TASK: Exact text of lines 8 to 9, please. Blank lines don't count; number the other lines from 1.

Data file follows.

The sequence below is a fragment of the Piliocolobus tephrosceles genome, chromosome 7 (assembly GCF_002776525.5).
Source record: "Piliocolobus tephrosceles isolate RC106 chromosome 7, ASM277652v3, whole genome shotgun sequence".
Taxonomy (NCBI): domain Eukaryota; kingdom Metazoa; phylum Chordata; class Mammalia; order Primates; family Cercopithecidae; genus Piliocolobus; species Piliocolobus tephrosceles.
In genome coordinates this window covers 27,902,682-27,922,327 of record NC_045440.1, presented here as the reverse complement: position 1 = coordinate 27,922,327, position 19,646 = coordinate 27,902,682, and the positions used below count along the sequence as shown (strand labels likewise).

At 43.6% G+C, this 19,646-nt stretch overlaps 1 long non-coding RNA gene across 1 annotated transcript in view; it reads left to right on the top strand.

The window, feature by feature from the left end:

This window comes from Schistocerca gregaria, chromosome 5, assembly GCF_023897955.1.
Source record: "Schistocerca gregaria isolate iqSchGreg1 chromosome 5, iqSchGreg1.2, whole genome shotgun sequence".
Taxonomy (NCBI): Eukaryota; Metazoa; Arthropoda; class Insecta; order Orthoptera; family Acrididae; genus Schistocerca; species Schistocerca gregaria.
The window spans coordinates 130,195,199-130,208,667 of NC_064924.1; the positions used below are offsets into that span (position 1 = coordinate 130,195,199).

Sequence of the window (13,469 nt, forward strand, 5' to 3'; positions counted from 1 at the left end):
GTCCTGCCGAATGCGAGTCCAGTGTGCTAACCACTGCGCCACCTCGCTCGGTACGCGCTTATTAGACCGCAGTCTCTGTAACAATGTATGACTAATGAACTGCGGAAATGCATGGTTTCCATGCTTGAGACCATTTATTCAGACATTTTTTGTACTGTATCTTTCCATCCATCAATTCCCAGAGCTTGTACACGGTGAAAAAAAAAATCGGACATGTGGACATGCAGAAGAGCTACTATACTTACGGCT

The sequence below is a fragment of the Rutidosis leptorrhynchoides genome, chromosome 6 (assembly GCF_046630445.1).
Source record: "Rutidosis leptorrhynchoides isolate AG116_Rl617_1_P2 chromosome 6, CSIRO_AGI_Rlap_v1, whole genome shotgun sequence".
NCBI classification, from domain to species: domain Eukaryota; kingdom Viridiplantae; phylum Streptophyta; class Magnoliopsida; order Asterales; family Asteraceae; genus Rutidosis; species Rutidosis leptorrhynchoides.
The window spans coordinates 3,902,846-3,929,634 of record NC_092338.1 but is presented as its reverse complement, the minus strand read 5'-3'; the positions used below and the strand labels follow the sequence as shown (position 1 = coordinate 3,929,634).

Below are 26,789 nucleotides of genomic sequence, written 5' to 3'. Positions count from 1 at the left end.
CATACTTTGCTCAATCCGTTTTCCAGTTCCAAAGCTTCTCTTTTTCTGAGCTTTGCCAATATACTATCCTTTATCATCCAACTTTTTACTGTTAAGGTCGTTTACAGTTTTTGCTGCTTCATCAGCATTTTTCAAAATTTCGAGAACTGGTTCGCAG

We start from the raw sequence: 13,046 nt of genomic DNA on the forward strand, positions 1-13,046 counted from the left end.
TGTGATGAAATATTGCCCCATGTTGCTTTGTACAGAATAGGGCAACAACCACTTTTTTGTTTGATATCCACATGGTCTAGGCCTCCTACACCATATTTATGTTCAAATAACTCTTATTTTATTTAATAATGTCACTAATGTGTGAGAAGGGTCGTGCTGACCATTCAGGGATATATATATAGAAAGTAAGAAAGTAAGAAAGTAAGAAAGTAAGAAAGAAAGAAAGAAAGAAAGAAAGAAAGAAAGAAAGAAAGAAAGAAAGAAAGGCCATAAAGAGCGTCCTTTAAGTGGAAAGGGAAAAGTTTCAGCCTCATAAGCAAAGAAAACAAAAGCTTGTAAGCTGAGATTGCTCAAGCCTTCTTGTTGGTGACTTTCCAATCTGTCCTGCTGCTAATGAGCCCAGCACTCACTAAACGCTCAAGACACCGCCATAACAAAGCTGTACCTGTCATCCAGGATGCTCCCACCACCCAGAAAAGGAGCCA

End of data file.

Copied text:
Source record: "Schistocerca gregaria isolate iqSchGreg1 chromosome 5, iqSchGreg1.2, whole genome shotgun sequence".
Taxonomy (NCBI): Eukaryota; Metazoa; Arthropoda; class Insecta; order Orthoptera; family Acrididae; genus Schistocerca; species Schistocerca gregaria.